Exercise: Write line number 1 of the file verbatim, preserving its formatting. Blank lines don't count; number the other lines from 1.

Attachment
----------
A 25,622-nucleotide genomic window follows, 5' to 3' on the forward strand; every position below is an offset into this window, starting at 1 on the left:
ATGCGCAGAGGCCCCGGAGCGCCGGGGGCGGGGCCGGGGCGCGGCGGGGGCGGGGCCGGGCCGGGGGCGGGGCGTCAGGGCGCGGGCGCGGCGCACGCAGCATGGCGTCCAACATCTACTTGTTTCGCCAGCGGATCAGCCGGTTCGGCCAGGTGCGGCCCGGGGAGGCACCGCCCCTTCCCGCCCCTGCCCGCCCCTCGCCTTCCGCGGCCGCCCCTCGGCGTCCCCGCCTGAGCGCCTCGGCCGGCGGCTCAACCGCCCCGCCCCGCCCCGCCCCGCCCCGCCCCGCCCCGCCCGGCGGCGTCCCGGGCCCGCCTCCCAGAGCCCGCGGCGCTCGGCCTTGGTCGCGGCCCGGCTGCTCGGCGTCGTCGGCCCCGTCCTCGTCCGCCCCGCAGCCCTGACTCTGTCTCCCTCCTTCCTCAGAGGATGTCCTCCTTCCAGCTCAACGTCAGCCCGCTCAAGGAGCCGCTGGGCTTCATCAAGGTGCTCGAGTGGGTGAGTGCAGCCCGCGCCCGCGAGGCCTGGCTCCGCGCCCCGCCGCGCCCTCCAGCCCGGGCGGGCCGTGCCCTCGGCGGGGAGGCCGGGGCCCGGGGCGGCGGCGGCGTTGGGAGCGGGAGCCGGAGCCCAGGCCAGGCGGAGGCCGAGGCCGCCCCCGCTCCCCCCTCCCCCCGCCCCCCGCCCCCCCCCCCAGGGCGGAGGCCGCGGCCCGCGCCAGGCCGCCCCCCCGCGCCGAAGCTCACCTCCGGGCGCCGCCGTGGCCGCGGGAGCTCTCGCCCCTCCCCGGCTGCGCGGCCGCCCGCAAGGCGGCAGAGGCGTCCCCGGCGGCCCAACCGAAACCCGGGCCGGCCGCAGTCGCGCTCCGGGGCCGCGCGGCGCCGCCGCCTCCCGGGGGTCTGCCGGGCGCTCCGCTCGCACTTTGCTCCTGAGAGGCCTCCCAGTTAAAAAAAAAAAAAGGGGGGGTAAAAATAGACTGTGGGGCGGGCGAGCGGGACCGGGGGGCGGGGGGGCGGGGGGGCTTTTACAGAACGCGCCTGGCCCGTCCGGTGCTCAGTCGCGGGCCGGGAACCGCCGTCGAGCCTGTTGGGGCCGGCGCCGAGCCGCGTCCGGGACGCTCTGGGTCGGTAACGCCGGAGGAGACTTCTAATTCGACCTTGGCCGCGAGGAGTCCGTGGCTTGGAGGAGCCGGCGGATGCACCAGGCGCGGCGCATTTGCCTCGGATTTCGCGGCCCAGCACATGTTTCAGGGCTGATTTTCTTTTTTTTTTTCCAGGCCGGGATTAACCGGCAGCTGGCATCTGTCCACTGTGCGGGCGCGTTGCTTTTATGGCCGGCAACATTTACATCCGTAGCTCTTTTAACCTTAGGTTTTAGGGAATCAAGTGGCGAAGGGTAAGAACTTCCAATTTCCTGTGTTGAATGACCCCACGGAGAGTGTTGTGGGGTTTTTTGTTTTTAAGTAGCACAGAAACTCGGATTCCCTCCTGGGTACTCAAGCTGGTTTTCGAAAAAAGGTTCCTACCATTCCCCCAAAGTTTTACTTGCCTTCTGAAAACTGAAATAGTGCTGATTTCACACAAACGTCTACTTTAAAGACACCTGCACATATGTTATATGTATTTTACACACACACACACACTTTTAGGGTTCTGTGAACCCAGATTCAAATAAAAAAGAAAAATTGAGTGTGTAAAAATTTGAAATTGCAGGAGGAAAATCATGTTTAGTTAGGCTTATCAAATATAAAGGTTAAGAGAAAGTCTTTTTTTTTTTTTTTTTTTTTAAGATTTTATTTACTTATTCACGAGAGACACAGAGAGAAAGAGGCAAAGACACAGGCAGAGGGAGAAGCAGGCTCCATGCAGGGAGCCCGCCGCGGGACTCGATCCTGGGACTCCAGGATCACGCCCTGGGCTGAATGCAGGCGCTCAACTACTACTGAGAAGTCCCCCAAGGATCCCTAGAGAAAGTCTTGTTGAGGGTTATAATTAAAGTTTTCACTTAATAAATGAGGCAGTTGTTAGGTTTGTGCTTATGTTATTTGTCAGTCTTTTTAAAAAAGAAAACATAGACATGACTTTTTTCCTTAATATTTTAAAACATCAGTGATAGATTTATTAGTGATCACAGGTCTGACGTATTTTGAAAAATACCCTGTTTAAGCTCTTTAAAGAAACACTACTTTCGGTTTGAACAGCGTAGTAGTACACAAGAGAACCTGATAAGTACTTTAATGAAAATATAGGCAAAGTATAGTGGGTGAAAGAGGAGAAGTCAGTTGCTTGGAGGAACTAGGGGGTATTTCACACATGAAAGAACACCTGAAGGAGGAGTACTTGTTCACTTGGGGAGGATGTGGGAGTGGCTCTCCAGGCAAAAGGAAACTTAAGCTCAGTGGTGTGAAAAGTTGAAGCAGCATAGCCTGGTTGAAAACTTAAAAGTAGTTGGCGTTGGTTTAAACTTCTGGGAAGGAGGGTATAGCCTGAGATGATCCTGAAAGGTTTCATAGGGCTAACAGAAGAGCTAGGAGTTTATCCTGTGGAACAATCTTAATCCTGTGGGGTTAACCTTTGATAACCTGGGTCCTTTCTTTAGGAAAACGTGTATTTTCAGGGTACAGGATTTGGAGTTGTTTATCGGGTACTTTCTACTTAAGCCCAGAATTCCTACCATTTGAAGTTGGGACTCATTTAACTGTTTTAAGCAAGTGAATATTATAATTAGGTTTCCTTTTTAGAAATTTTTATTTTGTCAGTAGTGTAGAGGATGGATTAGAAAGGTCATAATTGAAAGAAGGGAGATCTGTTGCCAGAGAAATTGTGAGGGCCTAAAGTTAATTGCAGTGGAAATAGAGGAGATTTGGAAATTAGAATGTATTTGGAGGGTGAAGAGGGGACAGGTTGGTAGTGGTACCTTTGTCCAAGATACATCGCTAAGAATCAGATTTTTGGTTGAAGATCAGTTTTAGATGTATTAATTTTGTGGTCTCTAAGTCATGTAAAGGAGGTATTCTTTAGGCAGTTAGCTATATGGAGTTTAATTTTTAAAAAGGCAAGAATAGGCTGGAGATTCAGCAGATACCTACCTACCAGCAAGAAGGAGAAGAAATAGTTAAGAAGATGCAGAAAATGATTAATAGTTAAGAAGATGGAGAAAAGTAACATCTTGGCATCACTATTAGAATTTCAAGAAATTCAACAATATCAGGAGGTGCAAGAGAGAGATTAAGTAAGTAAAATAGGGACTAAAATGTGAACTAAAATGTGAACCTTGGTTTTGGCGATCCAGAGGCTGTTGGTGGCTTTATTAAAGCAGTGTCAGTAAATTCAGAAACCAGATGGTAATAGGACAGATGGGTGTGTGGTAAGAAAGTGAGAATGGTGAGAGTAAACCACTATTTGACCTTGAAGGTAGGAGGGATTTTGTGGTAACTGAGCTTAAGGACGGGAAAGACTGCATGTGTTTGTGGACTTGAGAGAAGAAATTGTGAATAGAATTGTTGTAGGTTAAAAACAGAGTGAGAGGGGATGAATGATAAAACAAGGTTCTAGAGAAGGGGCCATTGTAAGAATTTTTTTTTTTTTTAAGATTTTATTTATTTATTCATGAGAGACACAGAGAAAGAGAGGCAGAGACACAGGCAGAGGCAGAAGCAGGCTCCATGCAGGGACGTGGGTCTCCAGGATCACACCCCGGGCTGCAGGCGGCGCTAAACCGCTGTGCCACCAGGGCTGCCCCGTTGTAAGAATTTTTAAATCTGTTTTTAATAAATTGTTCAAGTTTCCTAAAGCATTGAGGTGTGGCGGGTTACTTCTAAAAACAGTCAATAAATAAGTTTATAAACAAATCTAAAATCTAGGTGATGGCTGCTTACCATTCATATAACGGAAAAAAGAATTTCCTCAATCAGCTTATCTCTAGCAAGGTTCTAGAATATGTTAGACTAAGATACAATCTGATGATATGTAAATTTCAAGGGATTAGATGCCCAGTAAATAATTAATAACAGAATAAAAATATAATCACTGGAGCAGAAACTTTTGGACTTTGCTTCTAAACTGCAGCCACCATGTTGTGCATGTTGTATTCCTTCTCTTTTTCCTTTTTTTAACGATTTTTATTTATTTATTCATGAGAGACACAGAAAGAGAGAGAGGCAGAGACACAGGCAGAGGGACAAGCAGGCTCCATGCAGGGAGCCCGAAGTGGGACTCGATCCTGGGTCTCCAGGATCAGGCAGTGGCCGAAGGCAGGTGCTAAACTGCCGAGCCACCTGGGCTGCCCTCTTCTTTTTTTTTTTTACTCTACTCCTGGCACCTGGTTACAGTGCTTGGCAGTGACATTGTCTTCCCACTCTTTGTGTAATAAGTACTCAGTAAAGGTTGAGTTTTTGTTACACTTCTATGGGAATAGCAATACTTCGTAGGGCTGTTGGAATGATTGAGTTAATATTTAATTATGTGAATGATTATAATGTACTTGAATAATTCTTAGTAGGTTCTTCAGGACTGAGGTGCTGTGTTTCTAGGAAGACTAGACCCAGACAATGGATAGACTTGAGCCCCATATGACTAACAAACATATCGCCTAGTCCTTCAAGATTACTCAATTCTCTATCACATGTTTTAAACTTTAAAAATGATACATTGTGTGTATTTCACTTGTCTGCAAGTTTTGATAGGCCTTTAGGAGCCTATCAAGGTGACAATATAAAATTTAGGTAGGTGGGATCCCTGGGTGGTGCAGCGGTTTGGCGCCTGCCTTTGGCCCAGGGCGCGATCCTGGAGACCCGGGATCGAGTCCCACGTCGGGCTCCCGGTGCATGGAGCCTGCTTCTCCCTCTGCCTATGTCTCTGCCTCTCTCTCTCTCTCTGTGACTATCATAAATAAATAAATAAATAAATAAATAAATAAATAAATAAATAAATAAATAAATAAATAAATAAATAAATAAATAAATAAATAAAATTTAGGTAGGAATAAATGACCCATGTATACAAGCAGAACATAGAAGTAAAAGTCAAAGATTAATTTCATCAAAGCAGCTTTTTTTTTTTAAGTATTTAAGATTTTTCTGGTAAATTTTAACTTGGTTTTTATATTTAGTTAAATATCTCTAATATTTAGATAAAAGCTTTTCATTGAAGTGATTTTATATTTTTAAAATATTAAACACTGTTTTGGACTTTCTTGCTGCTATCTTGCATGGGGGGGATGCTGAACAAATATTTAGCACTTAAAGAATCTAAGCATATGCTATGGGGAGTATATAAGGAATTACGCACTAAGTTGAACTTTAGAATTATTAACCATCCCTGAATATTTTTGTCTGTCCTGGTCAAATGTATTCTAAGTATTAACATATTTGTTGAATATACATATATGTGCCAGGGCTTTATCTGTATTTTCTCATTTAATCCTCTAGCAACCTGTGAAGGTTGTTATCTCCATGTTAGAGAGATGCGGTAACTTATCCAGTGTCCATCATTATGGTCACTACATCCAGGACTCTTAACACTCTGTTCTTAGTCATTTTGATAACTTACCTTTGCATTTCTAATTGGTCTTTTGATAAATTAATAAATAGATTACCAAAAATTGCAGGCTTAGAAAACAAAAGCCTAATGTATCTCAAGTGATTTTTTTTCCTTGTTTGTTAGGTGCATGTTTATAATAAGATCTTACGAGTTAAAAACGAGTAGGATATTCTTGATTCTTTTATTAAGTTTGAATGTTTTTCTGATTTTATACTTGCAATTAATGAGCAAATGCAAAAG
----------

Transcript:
A 25,622-nucleotide genomic window follows, 5' to 3' on the forward strand; every position below is an offset into this window, starting at 1 on the left: